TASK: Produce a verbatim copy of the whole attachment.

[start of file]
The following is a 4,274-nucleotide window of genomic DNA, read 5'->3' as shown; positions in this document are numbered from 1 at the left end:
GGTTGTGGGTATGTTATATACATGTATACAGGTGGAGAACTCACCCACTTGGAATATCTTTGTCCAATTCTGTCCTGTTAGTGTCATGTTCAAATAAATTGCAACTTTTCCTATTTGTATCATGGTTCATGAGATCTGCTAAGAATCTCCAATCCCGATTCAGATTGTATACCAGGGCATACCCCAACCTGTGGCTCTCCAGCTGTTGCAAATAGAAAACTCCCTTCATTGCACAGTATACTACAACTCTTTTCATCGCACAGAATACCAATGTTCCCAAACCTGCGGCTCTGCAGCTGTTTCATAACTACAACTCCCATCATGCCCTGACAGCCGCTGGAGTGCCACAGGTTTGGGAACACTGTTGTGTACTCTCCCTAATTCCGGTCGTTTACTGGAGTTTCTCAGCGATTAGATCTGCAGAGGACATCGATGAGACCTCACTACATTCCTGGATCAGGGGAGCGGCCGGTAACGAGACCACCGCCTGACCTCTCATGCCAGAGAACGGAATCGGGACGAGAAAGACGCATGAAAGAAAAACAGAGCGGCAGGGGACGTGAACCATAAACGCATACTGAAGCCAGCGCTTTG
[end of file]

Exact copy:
The following is a 4,274-nucleotide window of genomic DNA, read 5'->3' as shown; positions in this document are numbered from 1 at the left end:
GGTTGTGGGTATGTTATATACATGTATACAGGTGGAGAACTCACCCACTTGGAATATCTTTGTCCAATTCTGTCCTGTTAGTGTCATGTTCAAATAAATTGCAACTTTTCCTATTTGTATCATGGTTCATGAGATCTGCTAAGAATCTCCAATCCCGATTCAGATTGTATACCAGGGCATACCCCAACCTGTGGCTCTCCAGCTGTTGCAAATAGAAAACTCCCTTCATTGCACAGTATACTACAACTCTTTTCATCGCACAGAATACCAATGTTCCCAAACCTGCGGCTCTGCAGCTGTTTCATAACTACAACTCCCATCATGCCCTGACAGCCGCTGGAGTGCCACAGGTTTGGGAACACTGTTGTGTACTCTCCCTAATTCCGGTCGTTTACTGGAGTTTCTCAGCGATTAGATCTGCAGAGGACATCGATGAGACCTCACTACATTCCTGGATCAGGGGAGCGGCCGGTAACGAGACCACCGCCTGACCTCTCATGCCAGAGAACGGAATCGGGACGAGAAAGACGCATGAAAGAAAAACAGAGCGGCAGGGGACGTGAACCATAAACGCATACTGAAGCCAGCGCTTTG